When Dale Murphy was called for jury duty this off-season, the National League home run champ was nervous about the questions he might be asked during the selection process. "I was worried the lawyers would ask me what went wrong with the Braves," says Murphy. "I was all set to take the Fifth Amendment." As it was, Murphy was impaneled for a Cabbage Patch Doll licensing case.
Here are a few closing remarks about Atlanta's 66-96 season: The Braves finished fifth in the NL West with the worst ERA (4.19), worst home record and second-worst fielding percentage in the league.
When the season ended, the Braves were broken. So Ted Turner did what he does best. He spent lots of money on new personnel—not players this time, but management. He hired former Pittsburgh manager Chuck Tanner and lured Blue Jay manager Bobby Cox home to Georgia to run the front office. "A tremendous step," says Rick Mahler, the only starter with an ERA under 3.50. "It was more important than going out and getting two superstars."
"As players, we kind of lost the spirit last year. Chuck will keep it in us," says Murphy, who also has a warm spot in his heart for Cox. "He saved my career." It was Cox who moved Murphy out from behind the plate in 1978.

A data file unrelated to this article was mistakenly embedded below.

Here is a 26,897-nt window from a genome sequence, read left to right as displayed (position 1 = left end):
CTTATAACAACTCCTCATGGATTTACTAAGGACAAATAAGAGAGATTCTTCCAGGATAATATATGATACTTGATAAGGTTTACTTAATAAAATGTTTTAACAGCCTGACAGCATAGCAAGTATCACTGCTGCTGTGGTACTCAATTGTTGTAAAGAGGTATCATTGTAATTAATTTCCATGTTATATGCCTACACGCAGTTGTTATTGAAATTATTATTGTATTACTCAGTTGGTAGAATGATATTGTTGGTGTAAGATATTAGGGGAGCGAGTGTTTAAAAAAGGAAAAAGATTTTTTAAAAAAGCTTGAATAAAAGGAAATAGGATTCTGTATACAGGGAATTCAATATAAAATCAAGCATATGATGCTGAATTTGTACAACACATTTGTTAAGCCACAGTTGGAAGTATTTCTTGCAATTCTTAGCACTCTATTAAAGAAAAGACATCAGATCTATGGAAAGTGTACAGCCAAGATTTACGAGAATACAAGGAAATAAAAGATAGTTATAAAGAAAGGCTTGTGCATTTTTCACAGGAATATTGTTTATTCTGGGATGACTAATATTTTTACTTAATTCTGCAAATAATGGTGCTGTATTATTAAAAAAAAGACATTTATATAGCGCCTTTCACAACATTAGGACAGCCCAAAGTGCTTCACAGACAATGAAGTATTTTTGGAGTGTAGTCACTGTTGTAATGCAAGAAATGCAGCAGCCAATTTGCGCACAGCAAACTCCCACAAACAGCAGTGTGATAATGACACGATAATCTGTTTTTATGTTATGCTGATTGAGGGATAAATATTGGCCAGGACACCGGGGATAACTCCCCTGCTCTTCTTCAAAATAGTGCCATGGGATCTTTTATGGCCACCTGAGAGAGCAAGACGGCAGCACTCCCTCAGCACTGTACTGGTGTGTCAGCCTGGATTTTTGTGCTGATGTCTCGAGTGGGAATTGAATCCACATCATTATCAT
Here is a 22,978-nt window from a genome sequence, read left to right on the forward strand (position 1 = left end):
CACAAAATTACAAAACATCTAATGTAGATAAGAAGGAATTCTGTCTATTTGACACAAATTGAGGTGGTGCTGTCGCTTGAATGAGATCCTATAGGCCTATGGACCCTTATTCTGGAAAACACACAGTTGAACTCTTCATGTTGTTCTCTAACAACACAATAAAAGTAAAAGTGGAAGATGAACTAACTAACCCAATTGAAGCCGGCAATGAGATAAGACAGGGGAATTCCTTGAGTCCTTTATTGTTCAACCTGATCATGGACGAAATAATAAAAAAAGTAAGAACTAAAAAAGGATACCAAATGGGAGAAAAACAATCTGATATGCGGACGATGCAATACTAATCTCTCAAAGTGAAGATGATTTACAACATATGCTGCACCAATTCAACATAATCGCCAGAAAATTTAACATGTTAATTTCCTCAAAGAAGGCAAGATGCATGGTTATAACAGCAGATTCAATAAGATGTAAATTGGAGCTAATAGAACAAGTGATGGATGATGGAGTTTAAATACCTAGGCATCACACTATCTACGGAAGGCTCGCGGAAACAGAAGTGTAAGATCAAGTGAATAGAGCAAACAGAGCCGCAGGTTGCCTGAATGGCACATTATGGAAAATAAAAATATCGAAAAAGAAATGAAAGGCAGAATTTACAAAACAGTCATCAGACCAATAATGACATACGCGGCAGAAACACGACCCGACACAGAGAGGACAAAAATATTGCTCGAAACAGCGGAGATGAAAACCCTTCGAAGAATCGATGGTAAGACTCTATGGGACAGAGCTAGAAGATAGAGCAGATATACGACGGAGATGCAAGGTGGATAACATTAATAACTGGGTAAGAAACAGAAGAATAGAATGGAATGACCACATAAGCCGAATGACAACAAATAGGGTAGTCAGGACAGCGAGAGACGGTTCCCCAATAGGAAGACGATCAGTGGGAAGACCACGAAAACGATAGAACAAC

Cox has already made a few changes—he traded for a starting catcher, Ozzie Virgil, and reinforced the bench with Ted Simmons and Billy Sample. Cox did nothing to speed up the second-slowest team in the league, but he may have set a record for the fastest swallowing of $3.45 million in salaries. Gone from the pitching staff are Len Barker, Pascual Perez, Terry Forster and Rick Camp. Free-agent signee David Palmer joins Mahler, Zane Smith and Joe Johnson in the rotation. The good news is that Bruce Sutter, coming off shoulder surgery and a bad year, gave up only one run this spring.
Meanwhile, Cox and Tanner seemed to be getting on quite splendidly; some days they're on the phone to each other at 5:30 a.m. "Who knows," says Tanner, "five years from now, maybe we'll switch jobs."
The best news of all may have come over the winter. Turner told his new management, "Jeez, guys, I'm busy this year, buying M-G-M and all. You run the team."
THE ELIAS ANALYST:
Has only four hits in 38 career at bats in Atlanta Stadium, no home runs.
Handled 950 chances at 1B without an error in '85; at 3B, his fielding pct. was .887.
Career 5 for 53 against pitchers named Smith: Bryn, Dave, Lee and Mike.
Led NL shortstops in errors (32) for the 5th straight year-the longest streak in NL history.
Hit only .181 in LIP situations, but has a career LIP average of .287.
One of only two players in either league to hit three extra-inning home runs in '85.
Led the NL in runs (118), walks (90) and strike-
The only player to hit for the cycle against Gooden. That's in a career, not in one game.
Total of 79 extra-base hits allowed was 2nd highest in NL last season.
Has allowed only one HR per 33.4 innings, 2nd lowest career rate in NL.
Set career-high marks in '85 for games started, innings pitched and strikeouts.
Believe it or not, he is the 1st Joe Johnson ever to play in the majors.
Allowed 13 homers, tying Mark Davis for highest total among NL relievers.